• Follow the social media efforts of publishers that you think are a fit. Join their LinkedIn groups, follow them on Twitter, fan them on Facebook. Goal is to get a feel for their style, hot buttons, catalog, etc. Engage them in these environments with dialogue about their current projects, not yours. Show them that you are a fan first, author second. That way, when it’s time to hit them up with your proposal, you’ll know what they’re looking for and they will recognize you as well.
  • Along the same lines, connect via LinkedIn with individuals that work for the publishers you want to approach. Goal is to network your way to editors. This will show that you’re resourceful but, more importantly, hopefully land you a conversation with the right person at the publishing house.
  • Don’t quit social media when you get the book deal. Your job has just begun and social media can help you keep people interested until the book is released. Share interview excerpts, behind the scenes stories and other nuggets that will build up anticipation. Also, create a way for people to sign up to be notified when the book is released and use social media to drive registration.
  • Make it easy for people to share info about your upcoming book (or book-writing efforts if you don’t have a deal yet) by using “Share this” and other social bookmarking tools. Goal is to “go viral” and get people passing along info about your book to friends.


My Googleplex Tour

July 16, 2010 by Aaron Goldman

On March 16th, 2010, I got the “official” Googleplex tour from Sandra Heikkinen and Sarah Tran of Google’s global communications and public affairs team. They were quite gracious with their time and bountiful with their stories. Here’s what I captured…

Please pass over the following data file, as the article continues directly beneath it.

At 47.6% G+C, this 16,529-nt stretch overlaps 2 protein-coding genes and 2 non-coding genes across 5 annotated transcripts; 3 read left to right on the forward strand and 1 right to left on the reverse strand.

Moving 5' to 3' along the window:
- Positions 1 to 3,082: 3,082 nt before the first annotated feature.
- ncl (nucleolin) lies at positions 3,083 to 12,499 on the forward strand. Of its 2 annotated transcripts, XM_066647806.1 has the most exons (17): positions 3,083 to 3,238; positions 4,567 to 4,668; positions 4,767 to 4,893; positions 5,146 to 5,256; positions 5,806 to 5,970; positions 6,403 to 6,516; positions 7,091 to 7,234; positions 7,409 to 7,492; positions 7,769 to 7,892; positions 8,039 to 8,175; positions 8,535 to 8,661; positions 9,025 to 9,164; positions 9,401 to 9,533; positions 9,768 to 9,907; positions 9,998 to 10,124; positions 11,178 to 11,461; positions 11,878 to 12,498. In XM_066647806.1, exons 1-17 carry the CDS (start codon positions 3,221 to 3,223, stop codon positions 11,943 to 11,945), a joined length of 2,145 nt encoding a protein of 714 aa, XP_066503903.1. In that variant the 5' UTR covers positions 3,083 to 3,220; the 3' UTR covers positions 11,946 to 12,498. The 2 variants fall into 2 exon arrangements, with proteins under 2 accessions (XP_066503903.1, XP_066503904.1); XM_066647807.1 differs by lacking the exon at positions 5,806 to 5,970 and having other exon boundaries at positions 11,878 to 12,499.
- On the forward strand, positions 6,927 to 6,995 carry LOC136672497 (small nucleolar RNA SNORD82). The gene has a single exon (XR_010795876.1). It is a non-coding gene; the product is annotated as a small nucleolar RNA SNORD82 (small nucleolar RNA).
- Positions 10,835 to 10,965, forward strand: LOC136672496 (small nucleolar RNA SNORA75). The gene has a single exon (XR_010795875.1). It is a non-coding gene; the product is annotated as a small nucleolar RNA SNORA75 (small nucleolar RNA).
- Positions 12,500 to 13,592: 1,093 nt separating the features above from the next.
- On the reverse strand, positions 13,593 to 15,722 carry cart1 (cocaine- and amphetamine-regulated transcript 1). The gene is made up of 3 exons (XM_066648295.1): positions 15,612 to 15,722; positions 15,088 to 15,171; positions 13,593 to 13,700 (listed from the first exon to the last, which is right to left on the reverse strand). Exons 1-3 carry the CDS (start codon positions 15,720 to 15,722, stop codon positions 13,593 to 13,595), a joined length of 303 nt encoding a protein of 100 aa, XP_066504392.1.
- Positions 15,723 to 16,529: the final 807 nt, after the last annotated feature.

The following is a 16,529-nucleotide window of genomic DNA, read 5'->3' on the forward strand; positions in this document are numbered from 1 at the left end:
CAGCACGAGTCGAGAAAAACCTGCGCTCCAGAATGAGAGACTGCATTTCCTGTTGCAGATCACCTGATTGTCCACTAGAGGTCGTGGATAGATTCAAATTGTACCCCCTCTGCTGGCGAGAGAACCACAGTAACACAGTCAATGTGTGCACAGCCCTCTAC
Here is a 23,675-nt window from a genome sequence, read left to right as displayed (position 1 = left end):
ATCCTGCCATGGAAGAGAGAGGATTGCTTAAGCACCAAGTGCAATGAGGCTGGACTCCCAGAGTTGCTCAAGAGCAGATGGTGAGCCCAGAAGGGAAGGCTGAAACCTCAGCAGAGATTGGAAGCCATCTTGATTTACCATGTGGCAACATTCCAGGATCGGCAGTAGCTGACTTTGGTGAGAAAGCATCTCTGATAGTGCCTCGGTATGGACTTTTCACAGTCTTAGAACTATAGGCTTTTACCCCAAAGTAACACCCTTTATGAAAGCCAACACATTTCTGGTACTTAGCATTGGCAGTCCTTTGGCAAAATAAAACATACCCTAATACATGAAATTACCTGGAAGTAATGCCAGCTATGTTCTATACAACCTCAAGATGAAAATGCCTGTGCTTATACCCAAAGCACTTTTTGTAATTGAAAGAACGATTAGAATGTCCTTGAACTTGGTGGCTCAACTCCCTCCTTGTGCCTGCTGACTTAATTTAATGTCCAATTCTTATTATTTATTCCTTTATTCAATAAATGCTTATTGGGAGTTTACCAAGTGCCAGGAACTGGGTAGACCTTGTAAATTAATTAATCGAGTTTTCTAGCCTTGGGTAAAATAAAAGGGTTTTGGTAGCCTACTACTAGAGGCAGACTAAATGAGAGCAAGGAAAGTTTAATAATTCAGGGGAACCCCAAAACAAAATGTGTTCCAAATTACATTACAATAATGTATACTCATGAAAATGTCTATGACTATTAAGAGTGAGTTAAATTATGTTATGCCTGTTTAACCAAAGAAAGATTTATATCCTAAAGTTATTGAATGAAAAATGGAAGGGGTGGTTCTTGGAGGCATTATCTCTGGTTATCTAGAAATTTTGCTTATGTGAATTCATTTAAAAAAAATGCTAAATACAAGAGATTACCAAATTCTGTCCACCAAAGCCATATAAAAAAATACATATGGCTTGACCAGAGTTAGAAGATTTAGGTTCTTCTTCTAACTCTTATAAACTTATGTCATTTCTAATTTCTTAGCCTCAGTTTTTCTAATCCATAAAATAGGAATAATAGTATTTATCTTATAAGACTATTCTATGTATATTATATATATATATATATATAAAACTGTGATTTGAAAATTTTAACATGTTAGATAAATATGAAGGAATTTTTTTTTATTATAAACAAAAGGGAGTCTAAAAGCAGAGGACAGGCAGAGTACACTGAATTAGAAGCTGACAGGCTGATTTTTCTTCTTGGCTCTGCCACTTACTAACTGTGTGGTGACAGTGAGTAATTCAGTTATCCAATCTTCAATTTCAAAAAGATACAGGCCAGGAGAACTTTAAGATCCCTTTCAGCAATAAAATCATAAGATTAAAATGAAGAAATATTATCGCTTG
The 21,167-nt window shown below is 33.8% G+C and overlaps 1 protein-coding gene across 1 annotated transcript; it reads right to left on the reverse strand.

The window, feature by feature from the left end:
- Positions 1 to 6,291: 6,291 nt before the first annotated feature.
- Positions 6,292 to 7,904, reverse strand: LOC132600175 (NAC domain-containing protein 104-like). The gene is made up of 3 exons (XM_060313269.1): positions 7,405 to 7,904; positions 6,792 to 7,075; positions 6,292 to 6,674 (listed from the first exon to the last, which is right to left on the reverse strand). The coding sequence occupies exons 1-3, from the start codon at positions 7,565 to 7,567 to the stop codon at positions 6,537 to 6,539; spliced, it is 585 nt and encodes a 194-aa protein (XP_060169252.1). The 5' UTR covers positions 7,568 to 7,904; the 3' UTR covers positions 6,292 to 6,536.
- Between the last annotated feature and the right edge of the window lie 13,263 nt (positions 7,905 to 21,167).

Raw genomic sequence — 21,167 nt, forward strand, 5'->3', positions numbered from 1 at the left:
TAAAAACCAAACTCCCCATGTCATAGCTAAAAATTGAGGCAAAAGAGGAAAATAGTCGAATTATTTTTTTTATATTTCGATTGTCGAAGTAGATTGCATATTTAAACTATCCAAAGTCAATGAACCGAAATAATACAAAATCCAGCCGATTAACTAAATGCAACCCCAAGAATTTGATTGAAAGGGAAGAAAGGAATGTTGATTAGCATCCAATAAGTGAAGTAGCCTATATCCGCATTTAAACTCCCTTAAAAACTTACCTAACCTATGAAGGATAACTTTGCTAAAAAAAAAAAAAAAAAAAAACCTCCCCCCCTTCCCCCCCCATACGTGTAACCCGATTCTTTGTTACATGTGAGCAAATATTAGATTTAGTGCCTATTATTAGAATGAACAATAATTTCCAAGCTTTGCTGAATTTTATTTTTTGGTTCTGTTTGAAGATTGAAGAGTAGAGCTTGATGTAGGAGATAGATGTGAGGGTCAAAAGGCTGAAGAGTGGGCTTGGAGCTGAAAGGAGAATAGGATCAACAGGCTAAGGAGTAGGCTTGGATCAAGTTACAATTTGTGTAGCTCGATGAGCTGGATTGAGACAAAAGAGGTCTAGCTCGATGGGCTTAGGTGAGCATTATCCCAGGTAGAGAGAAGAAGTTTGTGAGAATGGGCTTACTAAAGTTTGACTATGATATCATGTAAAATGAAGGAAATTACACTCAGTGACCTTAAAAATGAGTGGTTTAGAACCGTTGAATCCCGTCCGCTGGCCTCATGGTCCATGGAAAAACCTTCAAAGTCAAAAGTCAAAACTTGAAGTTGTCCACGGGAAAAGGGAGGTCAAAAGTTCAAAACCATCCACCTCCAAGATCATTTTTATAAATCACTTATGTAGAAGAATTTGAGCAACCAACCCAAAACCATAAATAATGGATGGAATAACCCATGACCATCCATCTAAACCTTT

As you turn off the 101 onto Amphitheatre Parkway in Mountain View, California, you realize you’re not in Kansas anymore. And you’re certainly not in San Francisco.

Having barely lifted my head from my new Motorola Droid (yes, that’s a Google phone) as I emailed, texted, tweeted, talked and mapped the entire 60 minutes it took me from stepping off the plane at SFO to the AirTran to the rental car to arrive at the Google campus, I didn’t get the subtle transition from the city to the Valley.

So, when I finally I looked up and took it all in, I quickly found myself in a geek’s wet dream. You could just smell the efficiency in the air. (Smells nothing like napalm in the morning but definitely like victory.)

Pulling into the lot at 1098 Alta where I was to meet a Google PR rep, the first thing I noticed was the biker I had to swerve from hitting. Us city-folk aren’t used to sharing the road. Biking seems to be the preferred mode of transportation around here. And check out those flowering trees. That’s another thing you don’t see much in urbanville…

I circled the lot to find a spot where I could park my gas guzzling rental. (Which reminds me, what will the rental car companies do when they can’t profit from the gas underage payments?)

It’s times like these that I wish I was an expecting mom…

I managed to find a visitor’s spot and put the rental in park. I had a few quick business calls to make so I rolled down the windows and let in some of that fresh Mountain View air. It was a beautiful March day. 67 and sunny.

Hopping out of my car to meet my tour guides, Sandra and Sarah, I started to rethink my decision to wear my Google Me shirt. Do they get crap like that all the time? Will they protest my use of their trademark? Will they just think I’m uncool? Whatever.

We started at the famous Building 43 which houses all the big wigs. (As for the small wigs, apparently, salespeople relegated to Crittenden campus.)

Walking into the lobby is a feast for the senses. Just like a Google search results page, there are a plethora of assets vying for your attention.

There’s the Giant Nexus One. The favorite place pins.

And just as quickly as the eyes start racing, the stories start flowing.

There’s the extra doors used as props on windows. (At Google, everything gets use and nothing goes to waste… except maybe Yahoo.)